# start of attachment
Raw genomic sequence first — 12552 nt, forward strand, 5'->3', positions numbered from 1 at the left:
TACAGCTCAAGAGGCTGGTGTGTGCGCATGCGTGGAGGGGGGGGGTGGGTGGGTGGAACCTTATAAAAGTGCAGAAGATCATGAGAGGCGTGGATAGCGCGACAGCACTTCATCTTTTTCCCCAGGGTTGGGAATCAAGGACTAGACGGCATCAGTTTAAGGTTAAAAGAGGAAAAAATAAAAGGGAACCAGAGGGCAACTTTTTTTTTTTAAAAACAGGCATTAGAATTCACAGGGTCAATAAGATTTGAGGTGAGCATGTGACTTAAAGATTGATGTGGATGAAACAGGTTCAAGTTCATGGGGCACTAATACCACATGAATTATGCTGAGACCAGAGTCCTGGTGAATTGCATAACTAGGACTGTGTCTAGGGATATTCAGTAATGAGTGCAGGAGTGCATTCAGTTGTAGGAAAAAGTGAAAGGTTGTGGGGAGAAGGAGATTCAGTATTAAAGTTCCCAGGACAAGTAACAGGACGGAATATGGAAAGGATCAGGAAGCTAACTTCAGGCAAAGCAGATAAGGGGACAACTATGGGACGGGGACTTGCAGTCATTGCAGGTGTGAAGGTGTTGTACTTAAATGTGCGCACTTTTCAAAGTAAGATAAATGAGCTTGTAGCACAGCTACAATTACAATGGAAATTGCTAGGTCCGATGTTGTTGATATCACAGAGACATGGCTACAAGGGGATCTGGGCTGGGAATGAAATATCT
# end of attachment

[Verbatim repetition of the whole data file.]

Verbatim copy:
Raw genomic sequence first — 12552 nt, forward strand, 5'->3', positions numbered from 1 at the left:
TACAGCTCAAGAGGCTGGTGTGTGCGCATGCGTGGAGGGGGGGGGTGGGTGGGTGGAACCTTATAAAAGTGCAGAAGATCATGAGAGGCGTGGATAGCGCGACAGCACTTCATCTTTTTCCCCAGGGTTGGGAATCAAGGACTAGACGGCATCAGTTTAAGGTTAAAAGAGGAAAAAATAAAAGGGAACCAGAGGGCAACTTTTTTTTTTTAAAAACAGGCATTAGAATTCACAGGGTCAATAAGATTTGAGGTGAGCATGTGACTTAAAGATTGATGTGGATGAAACAGGTTCAAGTTCATGGGGCACTAATACCACATGAATTATGCTGAGACCAGAGTCCTGGTGAATTGCATAACTAGGACTGTGTCTAGGGATATTCAGTAATGAGTGCAGGAGTGCATTCAGTTGTAGGAAAAAGTGAAAGGTTGTGGGGAGAAGGAGATTCAGTATTAAAGTTCCCAGGACAAGTAACAGGACGGAATATGGAAAGGATCAGGAAGCTAACTTCAGGCAAAGCAGATAAGGGGACAACTATGGGACGGGGACTTGCAGTCATTGCAGGTGTGAAGGTGTTGTACTTAAATGTGCGCACTTTTCAAAGTAAGATAAATGAGCTTGTAGCACAGCTACAATTACAATGGAAATTGCTAGGTCCGATGTTGTTGATATCACAGAGACATGGCTACAAGGGGATCTGGGCTGGGAATGAAATATCT